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Rebranding Socialism

eye on the news

Rebranding Socialism

Democrats increasingly suggest that the failed ideology is just another word for benevolent government. October 21, 2015
Photo by Justin Sullivan/Getty Images

In July, MSNBC anchor Chris Matthews asked Debbie Wasserman Schultz to explain the difference between a socialist and a Democrat. Since 2011, the 49-year-old congresswoman from South Florida has been chairwoman of the Democratic National Committee, which, according to its website, is responsible for promoting the Democratic platform, “the statement of core principles at the heart of our Party.” Nevertheless, given the opportunity to draw a distinction between Democratic core principles and socialistic ones, she demurred.

“You’re chairman of the Democratic party. Tell me the difference between you and a socialist,” Matthews pressed. Wasserman Schultz couldn’t—or wouldn’t—do it.

It was a telling exchange. At least since the New Deal, national Democrats have been forced to defend themselves against the charge that their belief in aggressive government intervention in the economy was a smokescreen for their true desire: a “soft” socialism, resembling that which has taken hold across much of Western Europe. Over the years, Democrats have developed a standard reply: if you think this is socialism, then you don’t know what socialism is. President Harry Truman once said that without the New Deal, the tide of true international socialism would have washed over America’s shores during the Great Depression. “Almost surely we would have socialism in this country, real socialism.” President Obama made a similar point in 2013: “People call me a socialist sometimes . . . But, no, you gotta meet real socialists. You’ll have a sense of what a socialist is.”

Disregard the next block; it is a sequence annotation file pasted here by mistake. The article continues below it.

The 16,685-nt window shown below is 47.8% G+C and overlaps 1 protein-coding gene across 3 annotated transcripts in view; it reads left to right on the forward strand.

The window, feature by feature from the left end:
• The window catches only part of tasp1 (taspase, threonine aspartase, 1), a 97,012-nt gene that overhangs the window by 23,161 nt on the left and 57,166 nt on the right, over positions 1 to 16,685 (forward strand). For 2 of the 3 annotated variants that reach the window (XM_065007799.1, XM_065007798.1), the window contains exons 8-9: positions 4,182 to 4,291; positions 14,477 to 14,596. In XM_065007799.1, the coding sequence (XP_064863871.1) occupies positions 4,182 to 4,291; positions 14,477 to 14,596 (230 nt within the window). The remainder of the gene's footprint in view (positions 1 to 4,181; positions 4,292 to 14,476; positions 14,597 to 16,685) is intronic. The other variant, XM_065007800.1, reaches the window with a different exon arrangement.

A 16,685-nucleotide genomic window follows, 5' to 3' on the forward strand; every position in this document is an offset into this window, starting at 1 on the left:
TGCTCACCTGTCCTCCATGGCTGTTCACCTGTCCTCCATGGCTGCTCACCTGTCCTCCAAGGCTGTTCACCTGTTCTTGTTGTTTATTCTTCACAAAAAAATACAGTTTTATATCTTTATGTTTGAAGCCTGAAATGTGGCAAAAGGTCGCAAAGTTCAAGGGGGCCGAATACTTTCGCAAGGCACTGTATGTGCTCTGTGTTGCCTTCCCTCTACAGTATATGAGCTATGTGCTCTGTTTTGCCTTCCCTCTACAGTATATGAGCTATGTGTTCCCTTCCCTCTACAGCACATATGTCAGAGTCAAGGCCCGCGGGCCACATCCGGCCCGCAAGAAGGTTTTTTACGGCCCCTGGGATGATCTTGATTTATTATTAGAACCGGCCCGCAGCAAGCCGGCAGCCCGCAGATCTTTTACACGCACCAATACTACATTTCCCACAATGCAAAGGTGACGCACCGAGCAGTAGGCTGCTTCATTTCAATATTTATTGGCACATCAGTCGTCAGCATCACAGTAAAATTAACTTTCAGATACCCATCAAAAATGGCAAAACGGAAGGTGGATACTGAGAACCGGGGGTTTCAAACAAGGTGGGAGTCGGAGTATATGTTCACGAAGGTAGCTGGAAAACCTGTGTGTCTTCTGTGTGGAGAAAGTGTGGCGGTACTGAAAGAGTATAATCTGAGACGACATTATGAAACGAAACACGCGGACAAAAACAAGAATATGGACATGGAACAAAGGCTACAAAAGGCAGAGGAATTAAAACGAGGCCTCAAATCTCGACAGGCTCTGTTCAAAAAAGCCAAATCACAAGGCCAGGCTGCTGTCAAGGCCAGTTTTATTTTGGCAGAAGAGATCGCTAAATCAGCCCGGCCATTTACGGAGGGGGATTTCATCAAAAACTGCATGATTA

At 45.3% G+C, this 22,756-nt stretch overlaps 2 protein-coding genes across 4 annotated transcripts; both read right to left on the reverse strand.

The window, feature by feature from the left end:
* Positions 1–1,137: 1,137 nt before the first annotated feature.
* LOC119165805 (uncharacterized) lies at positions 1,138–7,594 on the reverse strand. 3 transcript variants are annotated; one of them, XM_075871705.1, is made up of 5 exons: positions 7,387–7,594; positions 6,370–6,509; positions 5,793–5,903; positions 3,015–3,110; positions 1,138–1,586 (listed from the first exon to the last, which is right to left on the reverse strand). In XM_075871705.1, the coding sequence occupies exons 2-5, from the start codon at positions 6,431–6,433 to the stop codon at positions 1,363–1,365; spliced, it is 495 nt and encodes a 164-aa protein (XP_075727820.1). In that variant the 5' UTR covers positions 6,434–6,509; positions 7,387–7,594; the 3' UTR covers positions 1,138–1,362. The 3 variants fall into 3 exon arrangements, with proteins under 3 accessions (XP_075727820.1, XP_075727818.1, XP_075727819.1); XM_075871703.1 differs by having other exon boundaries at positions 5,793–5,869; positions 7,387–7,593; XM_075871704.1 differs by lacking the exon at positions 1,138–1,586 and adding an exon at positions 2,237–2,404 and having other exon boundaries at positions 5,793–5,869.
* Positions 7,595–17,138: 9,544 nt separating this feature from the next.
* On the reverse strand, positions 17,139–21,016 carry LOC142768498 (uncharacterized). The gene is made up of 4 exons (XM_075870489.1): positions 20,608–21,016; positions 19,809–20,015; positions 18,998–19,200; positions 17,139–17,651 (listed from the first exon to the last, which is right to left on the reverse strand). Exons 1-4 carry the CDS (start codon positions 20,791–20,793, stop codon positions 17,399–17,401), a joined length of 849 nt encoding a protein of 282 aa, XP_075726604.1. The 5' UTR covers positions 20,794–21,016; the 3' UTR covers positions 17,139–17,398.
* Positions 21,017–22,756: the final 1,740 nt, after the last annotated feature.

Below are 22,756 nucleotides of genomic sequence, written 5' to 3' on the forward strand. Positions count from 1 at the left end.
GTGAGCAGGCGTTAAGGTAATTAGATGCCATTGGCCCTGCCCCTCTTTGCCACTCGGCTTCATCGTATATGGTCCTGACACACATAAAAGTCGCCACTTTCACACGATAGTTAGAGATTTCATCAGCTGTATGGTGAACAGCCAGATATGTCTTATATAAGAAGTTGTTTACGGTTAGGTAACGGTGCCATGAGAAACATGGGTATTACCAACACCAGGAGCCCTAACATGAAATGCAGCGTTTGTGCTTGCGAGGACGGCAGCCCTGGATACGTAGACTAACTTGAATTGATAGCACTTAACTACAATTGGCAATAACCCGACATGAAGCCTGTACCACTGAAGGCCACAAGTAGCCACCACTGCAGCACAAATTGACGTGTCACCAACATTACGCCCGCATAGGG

Though Wasserman Shultz may not have gotten the memo, executing that reliable rhetorical maneuver is no longer necessary. Democrats in 2015 are all-in for socialism. An October YouGov poll revealed that Democrats view socialism more favorably than they do capitalism, by 49 percent to 37 percent. Calling yourself a socialist is no disqualifier for public office in today’s Democratic Party. It might become a requirement.

Tearing a page from Saul Alinsky’s Rules for Radicals—“If you push a negative hard enough, it will push through and become a positive”—Democratic leaders like Senators Bernie Sanders and Elizabeth Warren are road-testing a redefinition of socialism that they hope the American public finds palatable. It goes like this: government is just the things that we do together; doing things together is socialism; government is socialism. We have a government already; therefore, we have socialism already. Get over it.

In a March Daily Kos article, “75 Reasons Not to Fear Socialism,” Jerry Nelson declared that “socialism is alive and well in America and it’s been here for decades.” As proof, he offered examples ranging from the unobjectionable—bridges, public schools, and the GI Bill—to the absurd—government, the law, and civilization. “I think there are a lot of people who, when they hear the word ‘socialist,’ get very, very nervous,” Sanders said recently. But they shouldn’t, he suggested, because socialism is just another word for all the wonderful things in life. “You go to your public library, or you call your fire department or police department, what do you think you are calling? These are socialist institutions.”

If police and fire departments are socialist, then America has been leaning socialist since Boston established the first publicly funded police department in the United States in 1838—ten years before Karl Marx and Fredrich Engels published their Communist Manifesto. According to this logic, Democrats from FDR to Obama who popped veins in their necks declaring that they weren’t socialists were either lying or confused about the term’s meaning. We’re all socialists, you see, and we always have been.

Bernie Sanders promises to give a policy speech in the coming weeks outlining his vision of Scandinavian-style “social democracy” for America. One imagines that he will make reference to public parks, teachers, paid family leave, and NPR. “Do you like that stuff?” he’ll ask. “If you do, then you’re a socialist.” He won’t mention socialism’s unbroken record of failure and its fundamental incompatibility with human nature. Whether Democrats succeed in rebranding socialism will depend on whether enough Americans believe that saying something often enough can make it so.

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